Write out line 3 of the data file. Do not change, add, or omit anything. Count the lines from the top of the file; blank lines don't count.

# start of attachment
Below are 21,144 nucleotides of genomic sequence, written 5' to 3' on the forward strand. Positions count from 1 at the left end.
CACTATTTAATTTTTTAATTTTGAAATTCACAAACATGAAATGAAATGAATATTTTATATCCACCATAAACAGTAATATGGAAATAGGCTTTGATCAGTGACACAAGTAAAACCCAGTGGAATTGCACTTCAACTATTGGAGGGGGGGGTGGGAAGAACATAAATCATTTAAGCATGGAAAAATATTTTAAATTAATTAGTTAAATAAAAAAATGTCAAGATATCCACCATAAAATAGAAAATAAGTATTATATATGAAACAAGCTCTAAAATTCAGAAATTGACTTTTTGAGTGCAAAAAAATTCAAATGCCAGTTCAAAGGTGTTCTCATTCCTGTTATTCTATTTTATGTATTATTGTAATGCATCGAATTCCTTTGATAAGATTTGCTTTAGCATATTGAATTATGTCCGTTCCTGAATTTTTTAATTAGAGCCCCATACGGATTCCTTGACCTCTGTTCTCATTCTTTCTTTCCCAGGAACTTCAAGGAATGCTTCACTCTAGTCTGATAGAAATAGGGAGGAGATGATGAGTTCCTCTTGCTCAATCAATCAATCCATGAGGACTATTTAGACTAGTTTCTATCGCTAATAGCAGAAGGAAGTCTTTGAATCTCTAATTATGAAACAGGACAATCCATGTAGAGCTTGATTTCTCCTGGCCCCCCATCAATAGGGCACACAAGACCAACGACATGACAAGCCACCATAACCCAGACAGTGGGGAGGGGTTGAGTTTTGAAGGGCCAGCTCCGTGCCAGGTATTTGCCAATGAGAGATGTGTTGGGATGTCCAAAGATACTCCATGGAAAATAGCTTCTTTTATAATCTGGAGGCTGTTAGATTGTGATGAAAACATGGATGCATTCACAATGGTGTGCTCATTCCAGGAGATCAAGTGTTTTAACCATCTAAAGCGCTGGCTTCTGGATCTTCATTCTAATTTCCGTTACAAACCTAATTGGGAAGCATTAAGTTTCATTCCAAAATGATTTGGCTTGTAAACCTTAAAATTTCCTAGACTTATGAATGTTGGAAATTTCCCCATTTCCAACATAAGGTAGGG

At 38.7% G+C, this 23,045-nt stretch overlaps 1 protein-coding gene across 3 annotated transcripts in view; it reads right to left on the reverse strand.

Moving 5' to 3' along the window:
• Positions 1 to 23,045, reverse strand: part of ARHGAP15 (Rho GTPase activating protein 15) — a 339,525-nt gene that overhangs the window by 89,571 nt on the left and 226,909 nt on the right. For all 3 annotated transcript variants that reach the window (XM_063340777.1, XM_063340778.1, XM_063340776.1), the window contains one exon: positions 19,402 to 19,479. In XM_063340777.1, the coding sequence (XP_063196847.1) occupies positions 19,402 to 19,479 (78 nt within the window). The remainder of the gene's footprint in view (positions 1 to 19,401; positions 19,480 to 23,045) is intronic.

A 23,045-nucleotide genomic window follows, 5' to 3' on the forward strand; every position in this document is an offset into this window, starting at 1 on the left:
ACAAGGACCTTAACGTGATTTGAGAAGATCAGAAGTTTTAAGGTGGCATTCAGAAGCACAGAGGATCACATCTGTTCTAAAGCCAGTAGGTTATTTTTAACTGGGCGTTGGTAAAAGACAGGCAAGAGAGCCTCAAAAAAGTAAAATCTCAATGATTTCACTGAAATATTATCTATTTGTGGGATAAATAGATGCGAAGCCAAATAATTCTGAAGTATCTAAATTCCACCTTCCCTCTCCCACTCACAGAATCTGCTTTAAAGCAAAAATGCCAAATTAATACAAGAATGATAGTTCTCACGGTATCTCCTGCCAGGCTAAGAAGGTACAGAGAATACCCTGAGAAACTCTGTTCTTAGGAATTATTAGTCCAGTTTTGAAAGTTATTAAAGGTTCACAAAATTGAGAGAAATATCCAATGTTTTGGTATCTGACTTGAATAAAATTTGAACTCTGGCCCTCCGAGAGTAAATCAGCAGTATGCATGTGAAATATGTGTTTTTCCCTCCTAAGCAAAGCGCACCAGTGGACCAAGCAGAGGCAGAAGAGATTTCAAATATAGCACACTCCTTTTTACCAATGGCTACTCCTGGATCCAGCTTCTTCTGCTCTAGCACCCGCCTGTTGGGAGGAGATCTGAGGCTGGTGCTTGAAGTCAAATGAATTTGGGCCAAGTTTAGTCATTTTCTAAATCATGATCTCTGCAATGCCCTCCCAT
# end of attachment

At 38.7% G+C, this 23,045-nt stretch overlaps 1 protein-coding gene across 3 annotated transcripts in view; it reads right to left on the reverse strand.